Red hot in the shades

David Caruso is a glar­ing ex­am­ple of how to make the most of a sec­ond chance, writes Dar­ren Devlyn

Herald Sun - Switched On - - Front Page -

DAVID Caruso can be an in­tim­i­dat­ing pres­ence. On the set of CSI: Mi­ami in af­flu­ent Han­cock Park in Los An­ge­les, the gin­ger man has a sear­ingly in­tense glare.

He gives the im­pres­sion that, if asked a ques­tion that of­fends his sen­si­bil­i­ties, he just might blow a gas­ket and have you thrown on to the street.

That he has such an aura should come as no sur­prise be­cause Caruso has in the past shown he’s ca­pa­ble of ir­ra­tional be­hav­iour.

In 1994, af­ter one sea­son of crit­i­cally ac­claimed cop drama NYPD Blue, Caruso fell for the trick of be­liev­ing his own pub­lic­ity.

He played hard­ball with pro­duc­ers on salary (he was on $80,000 an episode and wanted a 20 per cent pay hike) be­cause he be­lieved a ca­reer in fea­ture films beck­oned.

The stunt back­fired. In ca­reer terms, Caruso, 53, landed smack bang on his lily-white be­hind.

He quit the TV se­ries for star­ring roles in films such as Jade and the ap­pro­pri­ately ti­tled Kiss of Death. Both films were such tur­keys that Caruso ap­peared to have blown any chance of re­demp­tion.

‘‘I was a guy who aban­doned a TV show . . . I didn’t care about peo­ple. They (in­dus­try de­ci­sion­mak­ers) didn’t want to see good things hap­pen to me,’’ Caruso has said.

The crawl back to prime time was dif­fi­cult, but Caruso was res­ur­rected as an ac­tor in the form of CSI: Mi­ami de­tec­tive Ho­ra­tio Caine.

On this warm af­ter­noon on the Mi­ami set, it’s a re­lief to dis­cover that though he has the look of some­one with a short fuse, Caruso is in fact at ease with him­self and thank­ful for a sec­ond shot at star­dom.

In a break from film­ing, Caruso pulls up a deckchair in the back yard of the Han­cock Park man­sion and be­gins to speak in that slow, de­lib­er­ate drawl, his eyes now barely vis­i­ble be­hind those trade­mark shades made fa­mous by CSI al­ter ego Caine.

‘‘To­day’s a nor­mal day for me,’’ he says with a smile.

‘‘We un­der­stand who we are as a show, how to make the show and have a pretty loose and col­lab­o­ra­tive set.

‘‘We have a great group (cast and crew) that es­sen­tially has been here from the beginning.

‘‘This has re­mained a re­ally in­ter­est­ing and fresh jour­ney. I think you must have a sense of that (by vis­it­ing the set) be­cause we are hav­ing some real fun out here and get­ting good footage.’’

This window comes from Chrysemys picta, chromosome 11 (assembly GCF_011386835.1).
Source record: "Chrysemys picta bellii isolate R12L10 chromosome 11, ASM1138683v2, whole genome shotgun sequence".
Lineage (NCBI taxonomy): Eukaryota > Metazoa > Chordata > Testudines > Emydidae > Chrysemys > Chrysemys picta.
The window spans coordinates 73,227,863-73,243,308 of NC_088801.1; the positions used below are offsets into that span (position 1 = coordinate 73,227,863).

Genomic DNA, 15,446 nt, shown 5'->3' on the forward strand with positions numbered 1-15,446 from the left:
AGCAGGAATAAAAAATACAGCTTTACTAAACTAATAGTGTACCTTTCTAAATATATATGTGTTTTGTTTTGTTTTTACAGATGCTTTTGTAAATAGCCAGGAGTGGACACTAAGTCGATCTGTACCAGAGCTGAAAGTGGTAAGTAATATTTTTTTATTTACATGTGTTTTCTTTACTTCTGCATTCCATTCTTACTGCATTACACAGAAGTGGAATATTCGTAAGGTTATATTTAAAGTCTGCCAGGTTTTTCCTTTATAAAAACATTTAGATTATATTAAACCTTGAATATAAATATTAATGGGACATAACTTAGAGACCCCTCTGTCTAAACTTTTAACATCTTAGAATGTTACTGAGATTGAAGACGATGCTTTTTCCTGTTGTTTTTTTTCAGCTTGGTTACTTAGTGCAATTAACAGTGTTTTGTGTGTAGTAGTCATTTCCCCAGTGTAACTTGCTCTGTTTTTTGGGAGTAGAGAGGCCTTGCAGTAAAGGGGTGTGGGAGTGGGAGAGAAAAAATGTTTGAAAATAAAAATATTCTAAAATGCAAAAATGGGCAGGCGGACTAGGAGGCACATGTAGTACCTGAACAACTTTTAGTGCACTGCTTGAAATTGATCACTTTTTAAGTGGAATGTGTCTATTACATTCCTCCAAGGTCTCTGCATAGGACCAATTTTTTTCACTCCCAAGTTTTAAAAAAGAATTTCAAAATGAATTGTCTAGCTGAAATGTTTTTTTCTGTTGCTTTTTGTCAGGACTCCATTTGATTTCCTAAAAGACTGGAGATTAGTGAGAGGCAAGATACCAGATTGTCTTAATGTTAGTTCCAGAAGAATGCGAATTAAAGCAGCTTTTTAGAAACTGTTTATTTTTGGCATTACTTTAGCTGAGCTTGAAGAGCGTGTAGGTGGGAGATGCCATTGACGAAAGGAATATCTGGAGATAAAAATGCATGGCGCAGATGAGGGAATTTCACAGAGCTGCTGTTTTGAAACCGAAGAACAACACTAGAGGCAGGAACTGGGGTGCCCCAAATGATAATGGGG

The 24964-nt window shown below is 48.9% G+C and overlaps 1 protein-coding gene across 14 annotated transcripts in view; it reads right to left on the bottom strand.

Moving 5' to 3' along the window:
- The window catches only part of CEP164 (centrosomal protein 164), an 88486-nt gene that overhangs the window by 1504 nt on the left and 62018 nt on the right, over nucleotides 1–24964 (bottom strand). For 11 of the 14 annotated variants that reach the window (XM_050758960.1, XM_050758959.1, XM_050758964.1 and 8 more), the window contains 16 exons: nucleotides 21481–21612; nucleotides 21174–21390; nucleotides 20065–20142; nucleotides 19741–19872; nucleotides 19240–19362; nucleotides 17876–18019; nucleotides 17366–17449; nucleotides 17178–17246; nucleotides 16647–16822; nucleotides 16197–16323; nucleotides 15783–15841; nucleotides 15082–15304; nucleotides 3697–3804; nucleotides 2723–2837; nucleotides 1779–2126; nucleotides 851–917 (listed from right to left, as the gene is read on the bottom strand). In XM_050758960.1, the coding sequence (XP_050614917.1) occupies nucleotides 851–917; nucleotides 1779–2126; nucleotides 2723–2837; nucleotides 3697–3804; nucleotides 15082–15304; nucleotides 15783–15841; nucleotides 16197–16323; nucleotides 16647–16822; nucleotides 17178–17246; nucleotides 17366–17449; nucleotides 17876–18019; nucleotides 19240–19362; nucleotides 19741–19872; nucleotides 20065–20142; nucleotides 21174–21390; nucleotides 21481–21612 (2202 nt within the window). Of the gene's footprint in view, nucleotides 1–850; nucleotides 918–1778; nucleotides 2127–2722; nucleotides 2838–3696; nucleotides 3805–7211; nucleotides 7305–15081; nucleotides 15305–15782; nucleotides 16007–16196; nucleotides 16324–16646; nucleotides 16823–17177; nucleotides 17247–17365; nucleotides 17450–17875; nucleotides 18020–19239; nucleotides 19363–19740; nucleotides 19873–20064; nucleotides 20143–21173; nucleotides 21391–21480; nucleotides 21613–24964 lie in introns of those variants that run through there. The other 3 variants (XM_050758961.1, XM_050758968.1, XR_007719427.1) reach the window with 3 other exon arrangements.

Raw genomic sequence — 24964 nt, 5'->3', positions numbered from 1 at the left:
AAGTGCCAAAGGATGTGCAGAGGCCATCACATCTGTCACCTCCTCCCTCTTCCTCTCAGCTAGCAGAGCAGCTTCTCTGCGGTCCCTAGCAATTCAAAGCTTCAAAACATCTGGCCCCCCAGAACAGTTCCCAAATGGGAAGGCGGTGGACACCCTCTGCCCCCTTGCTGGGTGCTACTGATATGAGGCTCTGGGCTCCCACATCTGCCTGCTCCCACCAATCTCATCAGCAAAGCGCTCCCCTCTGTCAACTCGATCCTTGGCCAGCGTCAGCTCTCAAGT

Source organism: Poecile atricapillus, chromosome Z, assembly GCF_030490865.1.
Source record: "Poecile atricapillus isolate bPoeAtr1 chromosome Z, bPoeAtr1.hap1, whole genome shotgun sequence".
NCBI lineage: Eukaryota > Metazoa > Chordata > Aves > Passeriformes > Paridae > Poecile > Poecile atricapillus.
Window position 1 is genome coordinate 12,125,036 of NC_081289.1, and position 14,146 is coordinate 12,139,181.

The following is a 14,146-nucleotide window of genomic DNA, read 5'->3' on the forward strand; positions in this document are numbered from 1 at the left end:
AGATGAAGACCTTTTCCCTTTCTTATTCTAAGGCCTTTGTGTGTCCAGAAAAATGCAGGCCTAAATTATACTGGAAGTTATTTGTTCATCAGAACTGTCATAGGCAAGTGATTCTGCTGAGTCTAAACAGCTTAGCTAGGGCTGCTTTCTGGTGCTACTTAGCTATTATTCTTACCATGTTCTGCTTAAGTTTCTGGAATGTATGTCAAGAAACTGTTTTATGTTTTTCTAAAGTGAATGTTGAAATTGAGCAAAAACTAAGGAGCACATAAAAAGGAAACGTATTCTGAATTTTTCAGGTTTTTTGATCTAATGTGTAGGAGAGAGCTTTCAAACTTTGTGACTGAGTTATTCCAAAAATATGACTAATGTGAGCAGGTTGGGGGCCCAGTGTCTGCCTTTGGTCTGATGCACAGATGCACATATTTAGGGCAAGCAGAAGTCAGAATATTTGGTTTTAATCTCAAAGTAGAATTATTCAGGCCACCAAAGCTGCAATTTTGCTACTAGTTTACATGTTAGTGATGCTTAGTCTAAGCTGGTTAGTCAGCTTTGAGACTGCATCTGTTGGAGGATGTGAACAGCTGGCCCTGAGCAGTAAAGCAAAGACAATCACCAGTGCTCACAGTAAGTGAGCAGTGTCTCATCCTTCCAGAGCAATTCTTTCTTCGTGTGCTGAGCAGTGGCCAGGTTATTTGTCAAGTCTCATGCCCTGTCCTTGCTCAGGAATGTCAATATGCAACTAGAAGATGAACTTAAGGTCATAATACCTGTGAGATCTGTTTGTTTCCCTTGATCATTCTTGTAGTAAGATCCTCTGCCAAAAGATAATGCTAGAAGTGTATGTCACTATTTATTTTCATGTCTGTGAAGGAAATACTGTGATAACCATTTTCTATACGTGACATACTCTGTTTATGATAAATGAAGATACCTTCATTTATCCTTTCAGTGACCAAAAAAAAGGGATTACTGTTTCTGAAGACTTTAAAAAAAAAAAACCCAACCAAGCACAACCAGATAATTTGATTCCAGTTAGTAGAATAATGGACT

How is it pos­si­ble to come to the same set, week in week out, and avoid the feel­ing of be­ing stymied cre­atively by a long-term con­tract? Surely he must worry about the fact creative fa­tigue can set in on a show quickly and un­ex­pect­edly and make life mis­er­able for cast and crew.

‘‘What is ap­par­ent to me at the end of ev­ery day is what my job is,’’ he says.

‘‘It’s the pur­suit of the mo­ment, what I call the car­pen­try of the mo­ment on film and that’s still a fas­ci­nat­ing process to me . . . peo­ple com­ing to­gether as a cast to find that.

‘‘That’s what at­tracted me to act­ing as a kid. When I saw the

as a lit­tle boy, 13, I didn’t know about peo­ple’s act­ing ca­reers, I just knew about the qual­ity of what they were do­ing and that’s still what in­ter­ests me.

‘‘That world, be­tween action and cut, is a fas­ci­nat­ing world. The en­ergy can be very thick over there,’’ he says, ges­tur­ing to­wards crew pre­par­ing for his next scene.

‘‘I once worked with Christo­pher Walken and he said, ‘ We must al­ways be very de­lib­er­ate over there (on set)’, so the in­ter­est­ing thing is how you make the viewer see what you want them to see and not get caught do­ing it.’’

Once con­sid­ered dif­fi­cult and a desta­bil­is­ing in­flu­ence, Caruso now em­braces the re­spon­si­bil­ity of en­sur­ing CSI: Mi­ami is a happy work­place for cast and crew.

‘‘It’s like fam­ily ... it has a re­laxed na­ture here. That’s prob­a­bly a healthy thing be­cause the crimes (in scripts) are so heavy and sit­u­a­tions so dark. You have to bal­ance that with a lighter at­mos­phere on set.

‘‘That (be­hav­ing) has come with ex­pe­ri­ence for me. You have to think what the big pic­ture is and what should I be con­cerned about in terms of the big pic­ture.’’

THOUGH happy at work, Caruso has had his share of ups and down in his pri­vate life. There were dif­fi­cult times last year when an in­ter­na­tional ar­rest war­rant was is­sued for an Aus­trian woman ac­cused of stalk­ing him.

It’s un­der­stood the woman sent more than 100 let­ters to Caruso and made death threats against him and his part­ner.

A let­ter from the woman read: ‘‘I will lo­cate you and your ugly Latina tramp and kill you.’’

The woman was due to stand trial for stalk­ing and threat­en­ing to kill Caruso but failed to show up at court.

This day on set, how­ever, Caruso of­fers a gen­tle nod when asked if life at home is con­tribut­ing to his sense of ful­fil­ment.

‘‘Things are in place,’’ Caruso says.

‘‘I have the most won­der­ful three chil­dren (daugh­ters Greta and Paloma and son Mar­quez), which I’m very happy about. Things are in a good place for me, things are very bal­anced. I’m very for­tu­nate.’’



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